June 13, 2018Client Alert

Lookout for Illinois Legislation in the Wake of #MeToo

In October 2017, Illinois was swept up in the wave of national headlines regarding the #MeToo movement when more than 200 people signed a #MeToo letter asserting they have experienced or witnessed sexual harassment within Illinois state government. As a result, Illinois became one of the first states to fast track legislation that requires: every lawmaker, state employer, and registered lobbyists to undergo annual sexual harassment training; each governmental entity to adopt a prohibition on sexual harassment, including a policy for reporting allegations and disciplinary actions for any violations; and the creation of separate House and Senate task forces designed to specifically develop recommendations for further legislative action.

The Illinois General Assembly continues to push change and eliminate the culture of sexual harassment. In addition to an internal overhaul of how the Illinois General Assembly handles sexual harassment complaints, several bills to address sexual harassment and assault are heading to Governor Rauner’s desk for approval. Below is an overview of pending Illinois measures aimed at addressing concerns from the #MeToo movement.

Publishing Severance Agreements: House Bill 4242 would require local governments and school districts to disclose severance agreements with employees accused of sexual harassment and/or sexual discrimination. Within 72 hours, such entities would be required to publish: (1) the name of the person receiving the payment; (2) the amount of the payment; and (3) the fact that the person receiving the payment has been accused of sexual harassment and/or sexual discrimination.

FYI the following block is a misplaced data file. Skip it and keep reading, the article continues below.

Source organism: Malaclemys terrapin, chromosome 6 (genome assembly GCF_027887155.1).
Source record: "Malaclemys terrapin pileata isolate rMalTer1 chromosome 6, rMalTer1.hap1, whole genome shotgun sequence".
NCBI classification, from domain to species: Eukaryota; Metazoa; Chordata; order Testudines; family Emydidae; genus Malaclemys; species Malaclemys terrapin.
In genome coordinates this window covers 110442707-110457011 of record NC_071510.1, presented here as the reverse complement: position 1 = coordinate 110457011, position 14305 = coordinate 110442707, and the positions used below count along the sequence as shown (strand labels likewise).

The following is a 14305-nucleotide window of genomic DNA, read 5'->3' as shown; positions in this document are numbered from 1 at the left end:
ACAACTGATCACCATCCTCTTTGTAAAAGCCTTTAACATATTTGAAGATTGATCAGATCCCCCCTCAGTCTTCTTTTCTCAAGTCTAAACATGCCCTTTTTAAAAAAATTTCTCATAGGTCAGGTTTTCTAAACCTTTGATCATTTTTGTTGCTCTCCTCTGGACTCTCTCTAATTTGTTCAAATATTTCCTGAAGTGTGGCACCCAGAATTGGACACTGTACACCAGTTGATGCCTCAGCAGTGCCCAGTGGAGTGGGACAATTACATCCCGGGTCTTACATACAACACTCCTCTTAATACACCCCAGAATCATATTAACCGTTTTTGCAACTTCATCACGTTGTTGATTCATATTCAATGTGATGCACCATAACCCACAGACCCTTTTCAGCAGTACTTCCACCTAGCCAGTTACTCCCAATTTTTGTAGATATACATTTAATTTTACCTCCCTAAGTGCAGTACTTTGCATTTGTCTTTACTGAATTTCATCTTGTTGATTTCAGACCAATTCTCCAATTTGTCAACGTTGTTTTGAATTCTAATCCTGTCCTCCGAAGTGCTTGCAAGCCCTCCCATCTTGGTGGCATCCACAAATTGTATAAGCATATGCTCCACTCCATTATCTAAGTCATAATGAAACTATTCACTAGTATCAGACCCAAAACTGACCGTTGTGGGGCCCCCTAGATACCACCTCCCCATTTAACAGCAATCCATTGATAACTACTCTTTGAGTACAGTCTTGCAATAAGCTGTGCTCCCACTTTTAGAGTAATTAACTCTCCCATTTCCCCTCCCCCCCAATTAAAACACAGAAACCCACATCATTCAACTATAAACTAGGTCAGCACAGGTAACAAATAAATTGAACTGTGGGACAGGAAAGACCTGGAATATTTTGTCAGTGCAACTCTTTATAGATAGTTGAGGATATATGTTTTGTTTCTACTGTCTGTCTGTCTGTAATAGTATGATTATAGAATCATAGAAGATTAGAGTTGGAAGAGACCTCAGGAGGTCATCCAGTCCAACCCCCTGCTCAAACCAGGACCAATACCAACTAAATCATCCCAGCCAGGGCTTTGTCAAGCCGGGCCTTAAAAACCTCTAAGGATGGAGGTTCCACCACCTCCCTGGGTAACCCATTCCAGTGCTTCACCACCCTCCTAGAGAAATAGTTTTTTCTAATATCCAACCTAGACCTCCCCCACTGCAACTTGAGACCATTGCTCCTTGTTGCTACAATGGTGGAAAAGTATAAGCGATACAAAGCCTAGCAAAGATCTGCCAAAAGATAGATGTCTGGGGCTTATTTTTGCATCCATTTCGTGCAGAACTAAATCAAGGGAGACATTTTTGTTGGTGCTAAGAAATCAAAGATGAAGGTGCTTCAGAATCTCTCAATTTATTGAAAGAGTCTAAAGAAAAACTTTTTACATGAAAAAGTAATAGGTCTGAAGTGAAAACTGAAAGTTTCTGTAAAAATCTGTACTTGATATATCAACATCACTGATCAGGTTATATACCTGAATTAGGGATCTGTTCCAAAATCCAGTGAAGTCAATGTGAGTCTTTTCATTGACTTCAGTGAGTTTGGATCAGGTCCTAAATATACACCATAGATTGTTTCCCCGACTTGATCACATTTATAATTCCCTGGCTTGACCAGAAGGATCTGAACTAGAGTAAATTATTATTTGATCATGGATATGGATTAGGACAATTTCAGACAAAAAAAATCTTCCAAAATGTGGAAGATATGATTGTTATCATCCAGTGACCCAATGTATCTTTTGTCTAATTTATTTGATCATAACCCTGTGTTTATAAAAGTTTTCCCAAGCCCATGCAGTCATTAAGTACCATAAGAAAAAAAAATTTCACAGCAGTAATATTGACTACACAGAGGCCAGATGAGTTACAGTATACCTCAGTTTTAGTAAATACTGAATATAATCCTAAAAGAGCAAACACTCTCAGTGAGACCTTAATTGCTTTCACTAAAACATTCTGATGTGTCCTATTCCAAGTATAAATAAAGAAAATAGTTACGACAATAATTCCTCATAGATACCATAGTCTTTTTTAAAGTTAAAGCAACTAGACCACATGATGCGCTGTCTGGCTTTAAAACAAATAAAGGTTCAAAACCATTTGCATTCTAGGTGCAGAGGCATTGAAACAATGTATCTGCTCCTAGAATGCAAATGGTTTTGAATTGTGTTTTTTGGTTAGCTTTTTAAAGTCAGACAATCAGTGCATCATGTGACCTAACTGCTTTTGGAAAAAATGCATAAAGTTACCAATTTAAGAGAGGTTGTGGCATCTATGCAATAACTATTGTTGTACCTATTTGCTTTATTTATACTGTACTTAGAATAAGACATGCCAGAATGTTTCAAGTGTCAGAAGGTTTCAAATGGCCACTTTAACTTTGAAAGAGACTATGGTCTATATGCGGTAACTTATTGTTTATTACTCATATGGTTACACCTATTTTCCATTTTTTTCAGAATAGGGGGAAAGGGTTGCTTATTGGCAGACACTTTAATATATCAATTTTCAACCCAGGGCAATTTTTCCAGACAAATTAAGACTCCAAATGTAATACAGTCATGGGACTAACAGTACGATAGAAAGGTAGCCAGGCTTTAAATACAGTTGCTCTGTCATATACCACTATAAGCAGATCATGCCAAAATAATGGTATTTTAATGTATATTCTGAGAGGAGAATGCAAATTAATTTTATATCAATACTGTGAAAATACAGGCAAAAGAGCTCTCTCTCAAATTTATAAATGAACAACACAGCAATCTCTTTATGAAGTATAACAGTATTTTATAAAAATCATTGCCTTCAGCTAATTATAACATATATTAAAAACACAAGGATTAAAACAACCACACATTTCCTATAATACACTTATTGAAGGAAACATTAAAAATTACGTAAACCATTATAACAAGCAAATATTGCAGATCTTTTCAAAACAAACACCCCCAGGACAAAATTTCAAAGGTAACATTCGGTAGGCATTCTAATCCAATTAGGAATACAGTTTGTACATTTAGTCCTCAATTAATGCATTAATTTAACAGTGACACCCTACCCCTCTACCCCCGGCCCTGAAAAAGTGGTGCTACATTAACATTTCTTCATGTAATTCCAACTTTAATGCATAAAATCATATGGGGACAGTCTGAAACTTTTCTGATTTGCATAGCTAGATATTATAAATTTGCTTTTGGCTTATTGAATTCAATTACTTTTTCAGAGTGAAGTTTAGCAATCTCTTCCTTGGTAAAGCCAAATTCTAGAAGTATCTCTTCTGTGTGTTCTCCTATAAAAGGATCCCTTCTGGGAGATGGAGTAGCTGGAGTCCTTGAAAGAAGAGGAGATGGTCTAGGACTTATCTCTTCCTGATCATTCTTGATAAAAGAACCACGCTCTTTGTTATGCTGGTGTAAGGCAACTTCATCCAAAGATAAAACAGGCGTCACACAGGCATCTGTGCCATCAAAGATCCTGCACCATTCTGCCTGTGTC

No Taxpayer Dollars Used in Sexual Harassment Payouts: House Bill 4243 would prohibit public funds from being used to create a payout of money to any person involved with allegations and investigation of sexual harassment.  

Restructuring the Human Rights Commission: Senate Bill 20 would enact changes to the structure of the Illinois Human Rights Commission in order to expedite the process of addressing sexual harassment claims.  Such changes would include changing the membership of the Human Rights Commission from thirteen part-time commissioners to seven full-time commissioners, and implementing a temporary three-person panel to address the backlog of complaints.

Requiring Sexual Harassment Policies: Senate Bill 405 would require all companies that submit bids for a contract with the State of Illinois to enact a sexual harassment policy. Additionally, in order to qualify for credits under the Economic Development for a Growing Economy Tax Credit Act, an applicant’s project must meet certain requirements, including providing a sexual harassment policy report.

Although these measures have not yet been enacted, they represent a shift in the legislature’s priorities to address sexual harassment. Employers should keep an eye out for updates based on action by Governor Rauner, or for additional proposals from the House and Senate Task Forces to address these issues.

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